Giallo July

There’s something colorful in the air, things seem super-saturated, and a synthesizer soundtrack just cut in, so we are declaring this month to be Giallo July. To celebrate, we’ve dropped the price of the Giallo Fantastique ebook to just $2.99 (Kindle, Kobo, Nook) for the duration of the month. What’s your favorite shade of horror?

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An anthology of original strange stories at the intersection of crime, terror, and supernatural fiction. Inspired by and drawing from the highly stylized cinematic thrillers of Argento, Bava, and Fulci; American noir and crime fiction; and the grim fantasies of Edgar Allan Poe, Guy de Maupassant, and Jean Ray, Giallo Fantastique seeks to unnerve readers through virtuoso storytelling and startlingly colorful imagery.

Table of Contents:

Introduction – Ross E. Lockhart
Minerva – Michael Kazepis
In the Flat Light – Adam Cesare
Terror in the House of Broken Belles – Nikki Guerlain
The Strange Vice of ZLA-313 – MP Johnson
Sensoria – Anya Martin
The Red Church – Orrin Grey
Balch Creek – Cameron Pierce
Hello, Handsome – Garrett Cook (audio at the link!)
We Can Only Become Monsters – Ennis Drake
The Threshold of Waking Light – E. Catherine Tobler
The Communion of Saints – John Langan
Exit Strategies – Brian Keene

“Lockhart translates giallo fantastique as weird crime, and each story, while very different in style and tone, melds crime and supernatural horror with panache and verve. […] The stories’ conclusions are never definitive, leaving the reader with a delicious sense of lingering unease.” —Publishers Weekly

“A lavish, sumptuous tapestry of luxurious surrealism and strangeness.” –Christine Morgan, The Horror Fiction Review

“…ultimately satisfying, with a few tales that skirt tantalizingly close to brilliance.” –Mer Whinery, Muzzleland Press

Gone Fishin’!

John Langan’s The Fisherman lands today, so if you preordered a copy of the book or ebook, we’d like to encourage you to hang up a “gone fishing” sign while reading it this weekend. Just add the following picture to your profile on social media, grab the book, kick back, and enjoy!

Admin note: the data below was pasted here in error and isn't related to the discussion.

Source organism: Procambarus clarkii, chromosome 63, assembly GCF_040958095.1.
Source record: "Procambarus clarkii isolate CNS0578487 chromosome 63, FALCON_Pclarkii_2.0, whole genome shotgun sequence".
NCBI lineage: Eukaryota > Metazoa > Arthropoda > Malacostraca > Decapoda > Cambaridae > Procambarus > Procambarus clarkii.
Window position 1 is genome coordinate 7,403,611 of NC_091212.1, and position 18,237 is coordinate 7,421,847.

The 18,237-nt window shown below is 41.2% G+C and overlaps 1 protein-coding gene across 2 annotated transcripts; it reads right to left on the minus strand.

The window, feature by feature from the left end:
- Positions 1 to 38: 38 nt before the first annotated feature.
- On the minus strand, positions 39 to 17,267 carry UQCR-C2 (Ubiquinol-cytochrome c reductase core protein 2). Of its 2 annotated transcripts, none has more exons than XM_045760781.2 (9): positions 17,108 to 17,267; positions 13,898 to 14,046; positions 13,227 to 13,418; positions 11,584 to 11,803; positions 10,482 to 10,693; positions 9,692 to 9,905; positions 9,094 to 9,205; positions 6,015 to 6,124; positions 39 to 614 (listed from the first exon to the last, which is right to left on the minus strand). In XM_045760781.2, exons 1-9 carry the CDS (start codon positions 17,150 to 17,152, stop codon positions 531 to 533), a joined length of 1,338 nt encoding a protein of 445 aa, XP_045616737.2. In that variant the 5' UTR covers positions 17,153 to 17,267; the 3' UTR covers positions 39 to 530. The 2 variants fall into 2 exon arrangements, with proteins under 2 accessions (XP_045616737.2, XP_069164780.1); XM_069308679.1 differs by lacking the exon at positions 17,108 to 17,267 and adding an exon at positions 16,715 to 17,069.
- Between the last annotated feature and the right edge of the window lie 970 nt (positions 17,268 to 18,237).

GoneFishingLangan

As always, we love reviews! If you enjoy The Fisherman, or any Word Horde book, PLEASE talk it up online, tell friends, and post your review on Goodreads, Amazon, B&N, or wherever readers look to discover their next book. Thanks!

And, speaking of Goodreads, for a chance to win one of three copies of The Fisherman trade paperback, don’t forget to enter our Goodreads Summer Solstice Giveaway. But hurry, this offer ends July 4, 2016.

Shipping this week: John Langan’s The Fisherman

You’ve enjoyed John Langan’s fiction in numerous anthologies, including The Children of Old Leech and Giallo Fantastique. You devoured his previous novel, House of Windows, and his collections, Mr. Gaunt and Other Uneasy Encounters and The Wide Carnivorous Sky and Other Monstrous Geographies. Now, prepare yourself for a fishing trip unlike any other as Word Horde presents John Langan’s latest novel of cosmic horror, The Fisherman. Available where better books are sold June 30th (ask for it by name!). We will be shipping direct orders of The Fisherman this week. It’s not too late to get your order in.

And while you’re waiting to hook your copy of The Fisherman on your line, check out this brand new interview with John Langan, conducted by Word Horde’s own Sean M. Thompson:

In upstate New York, in the woods around Woodstock, Dutchman’s Creek flows out of the Ashokan Reservoir. Steep-banked, fast-moving, it offers the promise of fine fishing, and of something more, a possibility too fantastic to be true. When Abe and Dan, two widowers who have found solace in each other’s company and a shared passion for fishing, hear rumors of the Creek, and what might be found there, the remedy to both their losses, they dismiss it as just another fish story. Soon, though, the men find themselves drawn into a tale as deep and old as the Reservoir. It’s a tale of dark pacts, of long-buried secrets, and of a mysterious figure known as Der Fisher: the Fisherman. It will bring Abe and Dan face to face with all that they have lost, and with the price they must pay to regain it.

The Fisherman by John Langan